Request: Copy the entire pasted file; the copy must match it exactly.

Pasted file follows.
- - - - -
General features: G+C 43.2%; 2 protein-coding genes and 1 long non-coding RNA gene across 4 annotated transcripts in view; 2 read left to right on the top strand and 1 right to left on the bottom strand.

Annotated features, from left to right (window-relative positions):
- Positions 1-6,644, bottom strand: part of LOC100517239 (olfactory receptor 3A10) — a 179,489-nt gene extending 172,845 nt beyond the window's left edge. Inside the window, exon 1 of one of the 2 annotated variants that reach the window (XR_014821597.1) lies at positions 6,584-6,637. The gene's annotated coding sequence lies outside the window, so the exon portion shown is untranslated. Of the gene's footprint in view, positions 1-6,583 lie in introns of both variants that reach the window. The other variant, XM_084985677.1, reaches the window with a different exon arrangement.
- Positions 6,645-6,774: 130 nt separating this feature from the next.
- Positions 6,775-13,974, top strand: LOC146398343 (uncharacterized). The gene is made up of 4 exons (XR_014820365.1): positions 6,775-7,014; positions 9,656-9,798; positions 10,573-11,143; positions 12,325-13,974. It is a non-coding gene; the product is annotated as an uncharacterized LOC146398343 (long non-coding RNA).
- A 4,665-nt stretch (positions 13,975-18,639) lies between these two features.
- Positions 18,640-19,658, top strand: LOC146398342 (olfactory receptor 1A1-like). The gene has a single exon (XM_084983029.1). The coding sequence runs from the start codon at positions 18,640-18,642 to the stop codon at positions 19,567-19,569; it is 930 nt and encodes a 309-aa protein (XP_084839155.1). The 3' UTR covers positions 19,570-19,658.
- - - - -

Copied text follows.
General features: G+C 43.2%; 2 protein-coding genes and 1 long non-coding RNA gene across 4 annotated transcripts in view; 2 read left to right on the top strand and 1 right to left on the bottom strand.

Annotated features, from left to right (window-relative positions):
- Positions 1-6,644, bottom strand: part of LOC100517239 (olfactory receptor 3A10) — a 179,489-nt gene extending 172,845 nt beyond the window's left edge. Inside the window, exon 1 of one of the 2 annotated variants that reach the window (XR_014821597.1) lies at positions 6,584-6,637. The gene's annotated coding sequence lies outside the window, so the exon portion shown is untranslated. Of the gene's footprint in view, positions 1-6,583 lie in introns of both variants that reach the window. The other variant, XM_084985677.1, reaches the window with a different exon arrangement.
- Positions 6,645-6,774: 130 nt separating this feature from the next.
- Positions 6,775-13,974, top strand: LOC146398343 (uncharacterized). The gene is made up of 4 exons (XR_014820365.1): positions 6,775-7,014; positions 9,656-9,798; positions 10,573-11,143; positions 12,325-13,974. It is a non-coding gene; the product is annotated as an uncharacterized LOC146398343 (long non-coding RNA).
- A 4,665-nt stretch (positions 13,975-18,639) lies between these two features.
- Positions 18,640-19,658, top strand: LOC146398342 (olfactory receptor 1A1-like). The gene has a single exon (XM_084983029.1). The coding sequence runs from the start codon at positions 18,640-18,642 to the stop codon at positions 19,567-19,569; it is 930 nt and encodes a 309-aa protein (XP_084839155.1). The 3' UTR covers positions 19,570-19,658.